New Spins on Searching for Sin

By Beverly Beyette

Los Angeles Times

LAS VEGAS ~ Are there any appealing alternatives to driving the notoriously congested Strip?

Let’s be creative: How about a mobility scooter? You know, those three-wheel electric numbers. In Las Vegas, they’re not just for disabled people. At a maximum speed of 5 mph, they can cruise along the sidewalk – passing the sweating, blister-footed masses – into the casinos and right up to the tables or slots.

Let’s be practical: Walking is always an option, but in summer and early fall, when temperatures soar above 100 degrees, that can be daunting, if not downright deadly.

Let’s be British: The double-decker Deuce buses are cheap ($2 per ride, $5 all day, exact change only) and run round the clock. The buses are clean, comfortable and air-conditioned, but in peak traffic they can take an hour or more to make the 4.5-mile Strip trip.

On a recent visit, I tried all of the above, plus another exotic option or two. Some of the rides were glamorous. Others uncool. Among the things I learned:

Mobility scooters aren’t for everyone. The one I tested was a red Merits Pioneer 3, delivered to me at the Platinum Hotel by Marcel Maritz, president of Active Mobility. He showed me the basics before sending me on my way with reassuring words: “In six years, only one lady has tipped over. She drove it out on the road and hit a pothole.”

And, he added, “Don’t be afraid of running over somebody. It’s more likely they’ll run over you.”

Within a few minutes, I was navigating the Strip, feeling terribly conspicuous and, yes, a bit guilty as I made my way among the sunburned, footsore pedestrians. I rolled into the casino at the Bellagio, where I encountered three or four other scooter riders. I don’t know if they were disabled, but they certainly were obese.

Back outside, I soon discovered one downside to scooters. Because some of the Strip hotels are built to the sidewalk, there are intersections where pedestrian bridges provide the only access to the other side of Las Vegas Boulevard. This meant maneuvering my scooter in and out of an elevator each time, no easy task for a beginner.

Another simple set of rental wheels, slightly more fashionable, is a Vespa.

At Par-a-Dice Scooter Rentals on the Strip, owner Mike Pira rents the real thing, “not the Chinese knockoffs.” He compares the retro-styled genuine Italian Vespa with the imitation: “Bentley versus Hyundai.”

His fleet also includes the sporty Super 9 Kymco and the Taiwanese-made TGB. Much of his business is walk-ins. “They’re tired, and their feet are killing them.”

Pira takes novice riders for a practice spin around his back lot as he hangs onto the luggage rack.

“If you’re not afraid of a machine and you can ride a bicycle, I can teach you in 10 to 15 minutes,” he said.

Renters must be at least 16 and have a valid driver’s license. Helmet and insurance are not required: These scooters don’t exceed 30 mph.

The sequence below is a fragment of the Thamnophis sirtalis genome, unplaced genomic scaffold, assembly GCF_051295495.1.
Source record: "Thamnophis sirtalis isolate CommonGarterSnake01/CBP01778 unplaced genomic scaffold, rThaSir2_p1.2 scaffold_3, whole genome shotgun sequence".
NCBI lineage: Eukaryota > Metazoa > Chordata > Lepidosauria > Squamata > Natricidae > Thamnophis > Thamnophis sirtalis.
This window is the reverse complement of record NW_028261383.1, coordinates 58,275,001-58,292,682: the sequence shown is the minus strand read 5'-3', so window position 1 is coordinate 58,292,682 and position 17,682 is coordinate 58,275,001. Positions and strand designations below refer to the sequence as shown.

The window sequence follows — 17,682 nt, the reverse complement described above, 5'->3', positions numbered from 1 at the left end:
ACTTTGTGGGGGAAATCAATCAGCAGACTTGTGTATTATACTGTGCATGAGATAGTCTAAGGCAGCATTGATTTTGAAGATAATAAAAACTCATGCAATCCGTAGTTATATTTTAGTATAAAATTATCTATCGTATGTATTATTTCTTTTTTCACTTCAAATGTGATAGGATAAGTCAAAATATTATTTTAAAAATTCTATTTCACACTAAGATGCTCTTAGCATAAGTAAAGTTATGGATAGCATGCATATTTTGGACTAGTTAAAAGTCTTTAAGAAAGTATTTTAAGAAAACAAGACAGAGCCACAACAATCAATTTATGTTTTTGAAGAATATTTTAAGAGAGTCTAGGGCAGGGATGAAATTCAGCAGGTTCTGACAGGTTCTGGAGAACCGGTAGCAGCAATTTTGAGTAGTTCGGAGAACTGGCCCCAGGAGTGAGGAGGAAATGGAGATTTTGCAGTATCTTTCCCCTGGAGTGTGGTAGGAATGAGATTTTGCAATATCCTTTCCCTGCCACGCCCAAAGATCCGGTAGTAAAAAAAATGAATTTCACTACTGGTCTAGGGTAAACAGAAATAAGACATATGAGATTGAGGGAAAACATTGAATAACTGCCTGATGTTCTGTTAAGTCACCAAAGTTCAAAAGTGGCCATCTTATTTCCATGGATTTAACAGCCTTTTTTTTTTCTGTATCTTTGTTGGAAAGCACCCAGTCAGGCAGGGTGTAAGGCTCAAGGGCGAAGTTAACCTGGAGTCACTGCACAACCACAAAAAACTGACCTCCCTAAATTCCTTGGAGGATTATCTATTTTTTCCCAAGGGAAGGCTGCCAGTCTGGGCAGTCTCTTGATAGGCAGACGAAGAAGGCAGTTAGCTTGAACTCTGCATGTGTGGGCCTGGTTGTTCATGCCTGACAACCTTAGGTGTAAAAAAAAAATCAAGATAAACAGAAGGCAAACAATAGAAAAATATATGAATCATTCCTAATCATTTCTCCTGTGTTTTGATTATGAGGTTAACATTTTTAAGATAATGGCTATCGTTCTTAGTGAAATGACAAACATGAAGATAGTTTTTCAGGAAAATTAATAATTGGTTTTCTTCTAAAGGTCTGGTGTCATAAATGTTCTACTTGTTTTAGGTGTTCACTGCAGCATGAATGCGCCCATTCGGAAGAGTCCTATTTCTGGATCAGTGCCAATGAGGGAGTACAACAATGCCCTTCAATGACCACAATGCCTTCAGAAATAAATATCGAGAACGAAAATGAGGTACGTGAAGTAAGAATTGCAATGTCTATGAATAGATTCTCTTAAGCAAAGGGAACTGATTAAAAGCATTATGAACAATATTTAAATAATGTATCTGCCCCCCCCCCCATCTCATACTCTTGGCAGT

They may be ridden only on surface streets, including bicycle lanes (although there are no bicycle lanes on the Strip; bikes aren’t allowed). They aren’t for partyers.

“If they walk up with a drink in their hand,” Pira said, “we don’t rent. Period.”

Rates start at $26 for one hour and go lower the longer you rent: eight hours for $88.

Las Vegas does not have pedicabs (outlawed a few years back) and it does not have horse-drawn carriages, although there is a proposal to start those downtown. It’s also possible to rent a Harley – presumably to take you to the Harley-Davidson Cafe on the Strip.

Party buses are another alternative. Among the party-bus companies on the Strip is Diamond Transportation, which rents custom-built deluxe buses for up to 28 people. Owner Ric Shebs caters to conventioneers – “corporations that want to move their people in luxury” – and to bachelor and bachelorette parties.

Party-bus amenities may include dance poles, fog machines and laser lights, leather seats, flat-panel TVs, surround stereo and bars. Unlike a limo, there’s no need to scrunch down to move around.

“They’re like a rolling nightclub,” says Shebs, whose buses start at $150 an hour on weekdays.

“What’s really big now is divorce parties, a farewell party to the spouse,” he added. But other clients “just want to sit in the parked vehicle, listen to music and drink. If they’re paying $165 an hour, we’ll take them wherever they want to go.”

Meanwhile, there is always the ever-sensible Deuce.

If you ride the double-decker bus south to the end – the transfer terminal near McCarran International Airport – you can be first to board the next northbound bus and snag a front seat on the upper level. Although glare-proofing on side windows results in views through a gray haze, upfront the windows are wide and clear. It’s a great ride, with the driver dutifully announcing every stop, including fast-food outlets.

I rode the northbound to downtown on a Saturday evening. I watched the pirate ship exploding at Treasure Island and, on the outskirts of downtown, saw newlyweds emerging from bridal chapels. The Deuce runs 24 hours a day and stops at many Strip hotels and casinos.

Another evening, I caught the monorail (single ride, $5; all-day summer fare, $8) at the Bally’s/Paris Las Vegas station, which required a long hike through the hotel and casino.

There were only two other passengers in the car. Although the monorail, which opened in 2005, is clean and frequent and takes only 15 minutes to travel between the MGM Grand and Sahara hotels at opposite ends of the Strip, it has not been wildly popular. Last year’s ridership was 7 million – out of the 38.9 million people who visited and moved around Sin City.

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